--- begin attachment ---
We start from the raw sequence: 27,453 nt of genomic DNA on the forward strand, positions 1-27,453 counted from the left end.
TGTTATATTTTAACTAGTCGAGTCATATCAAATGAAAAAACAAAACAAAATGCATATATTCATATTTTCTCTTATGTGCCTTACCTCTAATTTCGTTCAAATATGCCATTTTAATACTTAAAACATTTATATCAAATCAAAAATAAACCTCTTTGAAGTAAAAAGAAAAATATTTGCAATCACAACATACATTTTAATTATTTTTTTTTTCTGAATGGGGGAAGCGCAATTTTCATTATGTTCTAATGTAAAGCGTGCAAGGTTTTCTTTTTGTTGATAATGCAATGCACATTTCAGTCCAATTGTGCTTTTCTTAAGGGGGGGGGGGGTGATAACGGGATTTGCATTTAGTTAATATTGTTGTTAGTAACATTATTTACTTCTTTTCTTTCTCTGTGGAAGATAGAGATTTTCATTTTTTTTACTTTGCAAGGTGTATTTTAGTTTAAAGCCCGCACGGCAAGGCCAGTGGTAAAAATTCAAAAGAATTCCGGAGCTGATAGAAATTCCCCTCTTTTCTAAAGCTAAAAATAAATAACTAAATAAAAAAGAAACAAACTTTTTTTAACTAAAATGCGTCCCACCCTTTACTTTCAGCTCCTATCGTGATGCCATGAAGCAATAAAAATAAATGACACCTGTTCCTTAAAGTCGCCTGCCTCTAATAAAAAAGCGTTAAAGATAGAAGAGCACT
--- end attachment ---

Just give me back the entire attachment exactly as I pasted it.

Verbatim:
We start from the raw sequence: 27,453 nt of genomic DNA on the forward strand, positions 1-27,453 counted from the left end.
TGTTATATTTTAACTAGTCGAGTCATATCAAATGAAAAAACAAAACAAAATGCATATATTCATATTTTCTCTTATGTGCCTTACCTCTAATTTCGTTCAAATATGCCATTTTAATACTTAAAACATTTATATCAAATCAAAAATAAACCTCTTTGAAGTAAAAAGAAAAATATTTGCAATCACAACATACATTTTAATTATTTTTTTTTTCTGAATGGGGGAAGCGCAATTTTCATTATGTTCTAATGTAAAGCGTGCAAGGTTTTCTTTTTGTTGATAATGCAATGCACATTTCAGTCCAATTGTGCTTTTCTTAAGGGGGGGGGGGGTGATAACGGGATTTGCATTTAGTTAATATTGTTGTTAGTAACATTATTTACTTCTTTTCTTTCTCTGTGGAAGATAGAGATTTTCATTTTTTTTACTTTGCAAGGTGTATTTTAGTTTAAAGCCCGCACGGCAAGGCCAGTGGTAAAAATTCAAAAGAATTCCGGAGCTGATAGAAATTCCCCTCTTTTCTAAAGCTAAAAATAAATAACTAAATAAAAAAGAAACAAACTTTTTTTAACTAAAATGCGTCCCACCCTTTACTTTCAGCTCCTATCGTGATGCCATGAAGCAATAAAAATAAATGACACCTGTTCCTTAAAGTCGCCTGCCTCTAATAAAAAAGCGTTAAAGATAGAAGAGCACT